How unfortunate it is that Minnesota has a rich heir as governor.
As part of the Affordable Care Act, a 2.3 percent excise tax on medical devices took effect on Jan. 1. This is not a tax on profits, but a tax on revenues. Even if a medical technology company has significant losses, it is still subject to the tax. This is especially relevant to Minnesota, which has the largest per capita medical technology industry in the country.
Minnesota companies such as Medtronic, St. Jude Medical, Boston Scientific and numerous startups will likely fund the tax through a decrease in research and layoffs. A number of Minnesota jobs are at risk, as the state has approximately 35,000 medical device jobs and more than 100,000 indirect supporting jobs.
Our U.S. senators, Al Franken and Amy Klobuchar, voted for this tax with their yes votes on the ACA, but they are currently attempting to have the provision reversed. I hope they are successful, but I have to ask why they supported it in the first place with their support for the ACA.
JIM RIPPLE, MINNEAPOLIS
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How unfortunate it is that Minnesota has a rich heir as governor. Gov. Mark Dayton not only is a populist, but he's also never had to live within limited resources. Dayton does sincerely care about the less fortunate, but ultimately spending more and taxing more will make our state less competitive. Future generations of working-age Minnesotans will suffer because of fewer job opportunities and more state-subsidized obligations. Business and high-income earners will eventually flee our state, as is now happening in California.
The answer is to continue to make government more efficient, take care of those who really need help, eliminate subsidies and handouts that are not a true function of state government, and create a tax structure that encourages, rather than discourages, business and high-income earners to support Minnesota.
I am about to turn 80, and my wife and I will remain Minnesota residents. My business, which now operates in another state, could not survive the anti-business sentiment in Minnesota 20 years ago. The business climate in Minnesota has improved in the last 20 years, but many of those gains will be lost if Dayton's tax-and-spend proposals become law.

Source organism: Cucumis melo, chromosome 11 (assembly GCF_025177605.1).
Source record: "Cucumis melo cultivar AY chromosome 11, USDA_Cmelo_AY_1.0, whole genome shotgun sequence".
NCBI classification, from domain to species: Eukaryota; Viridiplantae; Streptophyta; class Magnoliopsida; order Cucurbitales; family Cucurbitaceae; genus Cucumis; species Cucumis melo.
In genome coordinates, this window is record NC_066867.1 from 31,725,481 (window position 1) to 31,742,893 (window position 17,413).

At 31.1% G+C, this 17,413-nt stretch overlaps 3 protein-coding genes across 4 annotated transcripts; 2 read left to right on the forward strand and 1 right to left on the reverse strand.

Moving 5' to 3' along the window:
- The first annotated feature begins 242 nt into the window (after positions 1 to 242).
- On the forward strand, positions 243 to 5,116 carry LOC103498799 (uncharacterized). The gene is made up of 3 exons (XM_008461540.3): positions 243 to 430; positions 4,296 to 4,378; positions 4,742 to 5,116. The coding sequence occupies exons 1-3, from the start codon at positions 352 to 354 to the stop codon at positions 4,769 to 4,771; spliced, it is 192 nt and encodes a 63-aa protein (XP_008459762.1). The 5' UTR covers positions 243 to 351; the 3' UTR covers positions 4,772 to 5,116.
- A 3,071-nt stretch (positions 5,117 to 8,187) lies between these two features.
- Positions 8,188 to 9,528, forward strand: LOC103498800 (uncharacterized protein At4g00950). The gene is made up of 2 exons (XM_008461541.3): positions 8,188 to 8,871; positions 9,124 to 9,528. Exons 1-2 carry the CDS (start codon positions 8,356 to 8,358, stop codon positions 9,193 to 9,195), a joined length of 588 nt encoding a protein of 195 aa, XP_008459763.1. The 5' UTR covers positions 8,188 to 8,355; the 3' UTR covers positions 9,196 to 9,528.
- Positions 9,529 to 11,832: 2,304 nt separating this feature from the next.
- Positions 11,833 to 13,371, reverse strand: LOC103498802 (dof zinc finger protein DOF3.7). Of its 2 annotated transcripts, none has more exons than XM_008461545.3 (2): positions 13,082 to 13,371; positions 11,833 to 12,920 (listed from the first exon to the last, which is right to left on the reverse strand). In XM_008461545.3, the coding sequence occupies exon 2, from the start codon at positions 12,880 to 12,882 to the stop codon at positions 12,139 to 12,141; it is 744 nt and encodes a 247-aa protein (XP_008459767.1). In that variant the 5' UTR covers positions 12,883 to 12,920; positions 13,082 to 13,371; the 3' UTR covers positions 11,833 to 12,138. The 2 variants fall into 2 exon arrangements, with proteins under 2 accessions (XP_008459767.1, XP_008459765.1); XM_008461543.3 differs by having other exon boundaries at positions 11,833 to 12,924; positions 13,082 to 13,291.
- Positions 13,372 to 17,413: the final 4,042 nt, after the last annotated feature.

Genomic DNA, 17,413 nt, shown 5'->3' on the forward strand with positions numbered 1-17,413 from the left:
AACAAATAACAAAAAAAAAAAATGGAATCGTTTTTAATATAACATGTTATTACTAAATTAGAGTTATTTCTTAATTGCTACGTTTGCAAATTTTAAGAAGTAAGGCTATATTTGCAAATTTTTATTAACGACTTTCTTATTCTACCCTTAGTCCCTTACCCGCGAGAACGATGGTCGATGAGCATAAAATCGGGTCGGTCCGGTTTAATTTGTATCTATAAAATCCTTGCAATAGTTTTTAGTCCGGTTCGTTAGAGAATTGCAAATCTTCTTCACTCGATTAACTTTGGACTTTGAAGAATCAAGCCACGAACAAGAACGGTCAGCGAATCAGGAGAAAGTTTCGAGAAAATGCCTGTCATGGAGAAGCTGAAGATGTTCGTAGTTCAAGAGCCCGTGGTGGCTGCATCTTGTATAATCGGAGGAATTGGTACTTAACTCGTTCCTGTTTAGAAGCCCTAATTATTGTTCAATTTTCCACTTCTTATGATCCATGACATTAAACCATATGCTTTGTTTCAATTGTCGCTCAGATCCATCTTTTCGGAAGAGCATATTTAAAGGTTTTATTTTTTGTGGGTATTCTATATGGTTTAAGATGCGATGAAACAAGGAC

MARK PAPER, WAYZATA
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Now that it looks like the Boy Scouts of America might allow local chapters to stop discriminating against gays, I wonder if they can also stop discriminating against atheists ("Boy Scouts ready to scrap ban on gays," Jan. 29). The official BSA policy states, "The recognition of God as the ruling and leading power in the universe and the grateful acknowledgment of His favors and blessings are necessary to the best type of citizenship..." The Scouts would do well to drop that dishonest, mean-spirited slur.
MARIE ALENA CASTLE, MINNEAPOLIS
The writer is communications director for Atheists for Human Rights.
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U.S. Rep Keith Ellison, D-Minn., is encouraging other members of Congress to invite people who have been affected by gun violence to attend President Obama's State of the Union speech.
I can only assume that in fairness, and we know that Democrats are all about fairness, they will also invite people whose lives have been saved because they were armed.
One person they could invite might be the woman in Oklahoma, a young mother of a 3-month-old who had lost her husband to cancer the week before. Two men broke into her house. She had been on the phone with a 911 dispatcher who advised her she could not shoot unless they were in the house. They broke in, she shot and killed one and the other ran away. We rarely hear about this side of gun ownership.
MIKE MCLEAN, RICHFIELD
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Clearly, this state has a spending problem. Yet, we taxpayers are told that we must spend $3,400 on a University of Minnesota-sponsored event showing students how they can achieve a better orgasm ("U official says sexy seminar title was just a come-on," Feb. 1). Many of us are struggling to pay for our children's education, meet our obligations as state taxpayers, and deal with the newly enacted payroll tax increases from the Obama administration. Can't we finally draw a line, agreeing to no taxpayer subsidies for something as basic as an individual student's sexual satisfaction?
MARK H. REED, PLYMOUTH
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The Jan. 31 Variety feature on the "urban lumberjack" brought back a lot of memories. My grandpa, Ira Brooker, was a lumberjack on the St. Croix River.
Looking at census records, he was listed as a common laborer. The life was very difficult, but those men built our state.
I also thought about my uncle, Jim Brooker, who died too young after a career as a union cement worker. For Christmas every year we would give him Pendleton plaid flannel shirts.
When his bad back caused him to retire, we still gave him the shirts. After he died, we found some of them had not been worn because he was too frugal to wear a new shirt until the old ones wore out.
The story was about more than a fashion statement: It was about work and workers.
CHARLOTTE BROOKER, MAPLEWOOD